The twenty-one day U.S. federal government partial shutdown has meant the expiration of 1150 housing contracts under the Department of Housing and Urban Development's Section 8 program "Project-Based Rental Assistance." The Project-Based Rental Assistance program subsidizes rent for 1.2 million households through contracts with private property owners rather than tenant vouchers, with each contract covering an average of 52 families. The expired contracts have raised concerns that landlords will evict low-income tenants unable to pay rent or that the lack of subsidy will inhibit their ability to pay for and and repair plumbing problems, electrical hazards, and other dangerous living conditions. Five hundred more contracts are scheduled to expire this month and 550 more in February.

Read more  here

Stockholm Kiosks Help Homeless Find Shelter
In December, the Stockholm city government partnered with Clear Channel Corporation to raise awareness about emergency shelters for its homeless populations. Typically, commercial advertisements cover the digital billboards in Stockholm, but for a two month period, 53 digital billboards around the city will project maps of local homeless shelters. The billboards will provide bold and easy-to-read directions as well as information about how people can volunteer and donate. The program's trial period will end in January, at which point Clear Channel will determine if it will help expand the program to other cities.

Read more  here

After London Grenfell Fire, Housing Commission Urges New Government-Funded Housing
The Grenfell Tower fire in 2017 that resulted in the deaths of 71 people has spurred serious conversations about social, government-funded housing in Britain. This week, a commission created after the fire recommended that Britain build 3.1 million homes in the next two decades to resolve its housing crisis. The commission urged the government to allocate 1.27 million homes for homeless and disabled populations, 1.7 million for those facing housing insecurity, and 690,000 for older private renters. Bold action in the form of social housing is needed, says commissioner and lawmaker Saveeda Warsi. According to Warsi: "Social mobility has been decimated by decades of political failure to address our worsening housing crisis."

Read more  here
IHC Spotlight Event: 
Progressing National SDGs Implementation 

January 30, 2019 
9:00 am- 10:30 am

This webinar will share the main findings of a study commissioned by civil society organizations, analyzing progress in achieving SDGs through the Voluntary National Reviews (VNR) and a sample of civil society reports produced in  2017 for the High Level Political Forum (HLPF). The VNRs are a key mechanism to track the implementation of the commitments enshrined in the United Nations 2030 Agenda for Sustainable Development. In 2017, the UN did an in-depth review of SDGs 1, 2, 3, 5, 9, 14: no poverty; zero hunger; good health and well-being, gender equality; industry, infrastructure, and innovation; and life below water.  The assessment identifies best practices and provides recommendations for improving implementation of the VNR process and reports, as well as strengthening accountability around the SDGs. Register here .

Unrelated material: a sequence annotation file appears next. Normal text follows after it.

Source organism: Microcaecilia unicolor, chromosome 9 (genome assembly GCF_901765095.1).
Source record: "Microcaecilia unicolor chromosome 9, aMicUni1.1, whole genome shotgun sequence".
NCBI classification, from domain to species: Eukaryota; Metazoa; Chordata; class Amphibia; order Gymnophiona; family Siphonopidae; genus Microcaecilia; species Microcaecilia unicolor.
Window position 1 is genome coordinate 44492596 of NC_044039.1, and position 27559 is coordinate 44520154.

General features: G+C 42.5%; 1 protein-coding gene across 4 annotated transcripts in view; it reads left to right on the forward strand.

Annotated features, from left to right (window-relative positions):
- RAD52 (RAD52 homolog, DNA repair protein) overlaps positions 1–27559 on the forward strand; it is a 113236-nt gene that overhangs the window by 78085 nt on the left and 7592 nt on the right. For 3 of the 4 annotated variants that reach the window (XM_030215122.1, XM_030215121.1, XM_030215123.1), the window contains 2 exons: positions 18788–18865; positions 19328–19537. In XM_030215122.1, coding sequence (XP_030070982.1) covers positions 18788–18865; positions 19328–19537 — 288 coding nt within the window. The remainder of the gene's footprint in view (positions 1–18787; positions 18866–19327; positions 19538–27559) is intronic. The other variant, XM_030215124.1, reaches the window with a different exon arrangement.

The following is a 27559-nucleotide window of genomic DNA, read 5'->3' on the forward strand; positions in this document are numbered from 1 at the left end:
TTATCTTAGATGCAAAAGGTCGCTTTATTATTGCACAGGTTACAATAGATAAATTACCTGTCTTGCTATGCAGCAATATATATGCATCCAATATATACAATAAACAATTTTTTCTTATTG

In the News and Around the Web
  • Smart Cities in Southeast Asia with Help from Japan: Japan will help build smart cities across Southeast Asia in efforts to counter China's Belt and Road Initiative in the region.
  • Five Cities to Watch in 2019: The BBC spotlights five cities that will see significant change this year. 
  • World Bank President Resigns:   World Bank President Jim Kim abruptly resigned on Monday.
  • How Artificial Intelligence is Reshaping Global Oppression : In a newly published article, IHC Global Board member Steve Feldstein argues there has yet to be a mainstream understanding of the potentially repressive implications of AI technology. Policymakers must engage with engineers and technologists to recognize the threats that the misuse of AI technology presents to open political systems. 
Jakarta - the "world's fastest-sinking city" is especially vulnerable 
to the effects of climate change in 2019, says the BBC.
(Photo cred: BBC)